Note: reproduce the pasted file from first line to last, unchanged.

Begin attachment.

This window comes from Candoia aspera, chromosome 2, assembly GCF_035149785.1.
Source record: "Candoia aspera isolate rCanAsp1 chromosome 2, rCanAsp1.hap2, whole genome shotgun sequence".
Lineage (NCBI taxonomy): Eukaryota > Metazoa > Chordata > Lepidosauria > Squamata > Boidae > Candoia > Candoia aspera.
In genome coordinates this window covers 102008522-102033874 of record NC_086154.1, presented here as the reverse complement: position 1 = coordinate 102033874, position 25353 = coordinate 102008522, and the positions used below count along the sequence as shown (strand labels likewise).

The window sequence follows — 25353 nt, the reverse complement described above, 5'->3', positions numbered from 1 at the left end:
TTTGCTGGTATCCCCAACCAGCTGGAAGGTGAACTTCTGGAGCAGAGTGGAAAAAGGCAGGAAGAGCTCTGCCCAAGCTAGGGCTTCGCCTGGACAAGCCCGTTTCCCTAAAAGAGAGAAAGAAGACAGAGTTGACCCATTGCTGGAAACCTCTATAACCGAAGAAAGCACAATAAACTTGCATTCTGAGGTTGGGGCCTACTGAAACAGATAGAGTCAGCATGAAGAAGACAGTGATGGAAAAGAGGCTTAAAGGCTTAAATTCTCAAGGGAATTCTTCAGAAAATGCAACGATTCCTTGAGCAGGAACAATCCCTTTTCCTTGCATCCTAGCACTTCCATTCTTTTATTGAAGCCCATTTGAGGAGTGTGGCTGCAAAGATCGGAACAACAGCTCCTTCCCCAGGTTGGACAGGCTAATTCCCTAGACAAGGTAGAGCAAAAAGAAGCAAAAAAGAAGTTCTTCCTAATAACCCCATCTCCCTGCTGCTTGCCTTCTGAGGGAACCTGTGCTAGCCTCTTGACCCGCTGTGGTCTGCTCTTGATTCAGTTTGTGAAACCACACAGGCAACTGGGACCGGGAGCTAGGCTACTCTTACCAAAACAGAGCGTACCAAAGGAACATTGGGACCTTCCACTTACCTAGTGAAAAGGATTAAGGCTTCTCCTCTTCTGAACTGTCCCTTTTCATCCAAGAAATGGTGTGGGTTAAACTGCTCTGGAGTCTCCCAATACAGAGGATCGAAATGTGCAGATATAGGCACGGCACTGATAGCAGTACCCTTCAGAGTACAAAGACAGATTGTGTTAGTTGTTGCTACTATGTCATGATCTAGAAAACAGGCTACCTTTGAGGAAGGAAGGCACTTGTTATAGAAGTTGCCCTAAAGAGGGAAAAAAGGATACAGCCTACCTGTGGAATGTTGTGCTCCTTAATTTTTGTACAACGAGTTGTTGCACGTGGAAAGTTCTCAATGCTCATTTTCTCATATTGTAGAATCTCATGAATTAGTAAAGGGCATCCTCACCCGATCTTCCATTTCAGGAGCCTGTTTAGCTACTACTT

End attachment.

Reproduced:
This window comes from Candoia aspera, chromosome 2, assembly GCF_035149785.1.
Source record: "Candoia aspera isolate rCanAsp1 chromosome 2, rCanAsp1.hap2, whole genome shotgun sequence".
Lineage (NCBI taxonomy): Eukaryota > Metazoa > Chordata > Lepidosauria > Squamata > Boidae > Candoia > Candoia aspera.
In genome coordinates this window covers 102008522-102033874 of record NC_086154.1, presented here as the reverse complement: position 1 = coordinate 102033874, position 25353 = coordinate 102008522, and the positions used below count along the sequence as shown (strand labels likewise).

The window sequence follows — 25353 nt, the reverse complement described above, 5'->3', positions numbered from 1 at the left end:
TTTGCTGGTATCCCCAACCAGCTGGAAGGTGAACTTCTGGAGCAGAGTGGAAAAAGGCAGGAAGAGCTCTGCCCAAGCTAGGGCTTCGCCTGGACAAGCCCGTTTCCCTAAAAGAGAGAAAGAAGACAGAGTTGACCCATTGCTGGAAACCTCTATAACCGAAGAAAGCACAATAAACTTGCATTCTGAGGTTGGGGCCTACTGAAACAGATAGAGTCAGCATGAAGAAGACAGTGATGGAAAAGAGGCTTAAAGGCTTAAATTCTCAAGGGAATTCTTCAGAAAATGCAACGATTCCTTGAGCAGGAACAATCCCTTTTCCTTGCATCCTAGCACTTCCATTCTTTTATTGAAGCCCATTTGAGGAGTGTGGCTGCAAAGATCGGAACAACAGCTCCTTCCCCAGGTTGGACAGGCTAATTCCCTAGACAAGGTAGAGCAAAAAGAAGCAAAAAAGAAGTTCTTCCTAATAACCCCATCTCCCTGCTGCTTGCCTTCTGAGGGAACCTGTGCTAGCCTCTTGACCCGCTGTGGTCTGCTCTTGATTCAGTTTGTGAAACCACACAGGCAACTGGGACCGGGAGCTAGGCTACTCTTACCAAAACAGAGCGTACCAAAGGAACATTGGGACCTTCCACTTACCTAGTGAAAAGGATTAAGGCTTCTCCTCTTCTGAACTGTCCCTTTTCATCCAAGAAATGGTGTGGGTTAAACTGCTCTGGAGTCTCCCAATACAGAGGATCGAAATGTGCAGATATAGGCACGGCACTGATAGCAGTACCCTTCAGAGTACAAAGACAGATTGTGTTAGTTGTTGCTACTATGTCATGATCTAGAAAACAGGCTACCTTTGAGGAAGGAAGGCACTTGTTATAGAAGTTGCCCTAAAGAGGGAAAAAAGGATACAGCCTACCTGTGGAATGTTGTGCTCCTTAATTTTTGTACAACGAGTTGTTGCACGTGGAAAGTTCTCAATGCTCATTTTCTCATATTGTAGAATCTCATGAATTAGTAAAGGGCATCCTCACCCGATCTTCCATTTCAGGAGCCTGTTTAGCTACTACTT